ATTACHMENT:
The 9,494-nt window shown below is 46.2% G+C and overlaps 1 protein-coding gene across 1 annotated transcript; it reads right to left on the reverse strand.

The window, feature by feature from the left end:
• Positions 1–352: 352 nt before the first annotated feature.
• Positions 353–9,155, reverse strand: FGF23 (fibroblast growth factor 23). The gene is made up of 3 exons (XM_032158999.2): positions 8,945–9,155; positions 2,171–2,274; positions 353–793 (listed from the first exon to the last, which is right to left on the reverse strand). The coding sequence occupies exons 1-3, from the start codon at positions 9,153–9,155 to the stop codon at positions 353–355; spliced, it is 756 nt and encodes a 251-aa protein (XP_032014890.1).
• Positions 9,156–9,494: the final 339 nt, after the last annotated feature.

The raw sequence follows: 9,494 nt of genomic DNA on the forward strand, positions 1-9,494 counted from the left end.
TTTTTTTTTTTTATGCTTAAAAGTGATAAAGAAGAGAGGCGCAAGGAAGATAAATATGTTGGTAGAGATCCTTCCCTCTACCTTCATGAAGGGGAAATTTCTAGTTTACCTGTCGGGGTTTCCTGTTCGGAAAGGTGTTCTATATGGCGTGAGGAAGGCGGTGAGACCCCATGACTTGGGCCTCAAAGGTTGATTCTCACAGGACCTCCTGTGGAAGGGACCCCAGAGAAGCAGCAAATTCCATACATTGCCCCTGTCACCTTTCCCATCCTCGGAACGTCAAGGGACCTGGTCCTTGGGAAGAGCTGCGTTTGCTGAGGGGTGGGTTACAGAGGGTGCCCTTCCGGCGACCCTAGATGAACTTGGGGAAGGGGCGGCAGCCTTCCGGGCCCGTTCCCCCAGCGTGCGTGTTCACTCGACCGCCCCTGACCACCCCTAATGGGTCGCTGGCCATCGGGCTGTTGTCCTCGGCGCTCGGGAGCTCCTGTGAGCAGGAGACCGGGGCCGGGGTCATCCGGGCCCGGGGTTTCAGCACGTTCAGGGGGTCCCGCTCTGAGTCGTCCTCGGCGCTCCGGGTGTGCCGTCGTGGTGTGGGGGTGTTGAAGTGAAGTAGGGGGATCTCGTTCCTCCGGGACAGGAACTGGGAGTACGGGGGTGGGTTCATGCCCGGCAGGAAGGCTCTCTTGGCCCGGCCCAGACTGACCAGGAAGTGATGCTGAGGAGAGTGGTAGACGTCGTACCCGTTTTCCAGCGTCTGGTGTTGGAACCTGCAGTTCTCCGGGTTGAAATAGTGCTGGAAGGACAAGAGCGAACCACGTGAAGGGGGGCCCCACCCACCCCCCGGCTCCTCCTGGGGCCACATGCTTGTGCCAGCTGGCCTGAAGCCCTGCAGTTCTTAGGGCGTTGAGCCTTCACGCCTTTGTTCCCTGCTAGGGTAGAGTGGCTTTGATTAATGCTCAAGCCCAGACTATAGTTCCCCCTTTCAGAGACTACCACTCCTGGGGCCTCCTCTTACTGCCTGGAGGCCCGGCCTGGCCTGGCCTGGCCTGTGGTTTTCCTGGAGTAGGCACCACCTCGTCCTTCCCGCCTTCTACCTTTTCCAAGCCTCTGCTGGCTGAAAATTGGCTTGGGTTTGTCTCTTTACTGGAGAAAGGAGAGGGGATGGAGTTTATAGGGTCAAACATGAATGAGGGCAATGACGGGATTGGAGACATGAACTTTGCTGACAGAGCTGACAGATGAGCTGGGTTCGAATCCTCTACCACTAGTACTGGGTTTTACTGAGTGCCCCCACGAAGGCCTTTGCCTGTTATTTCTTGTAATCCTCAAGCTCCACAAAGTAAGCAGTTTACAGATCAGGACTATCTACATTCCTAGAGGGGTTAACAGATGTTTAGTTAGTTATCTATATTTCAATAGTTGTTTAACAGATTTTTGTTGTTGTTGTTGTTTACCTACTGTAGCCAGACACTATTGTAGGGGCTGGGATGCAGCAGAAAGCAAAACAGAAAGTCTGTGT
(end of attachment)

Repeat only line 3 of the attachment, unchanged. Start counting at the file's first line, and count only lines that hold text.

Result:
• Positions 1–352: 352 nt before the first annotated feature.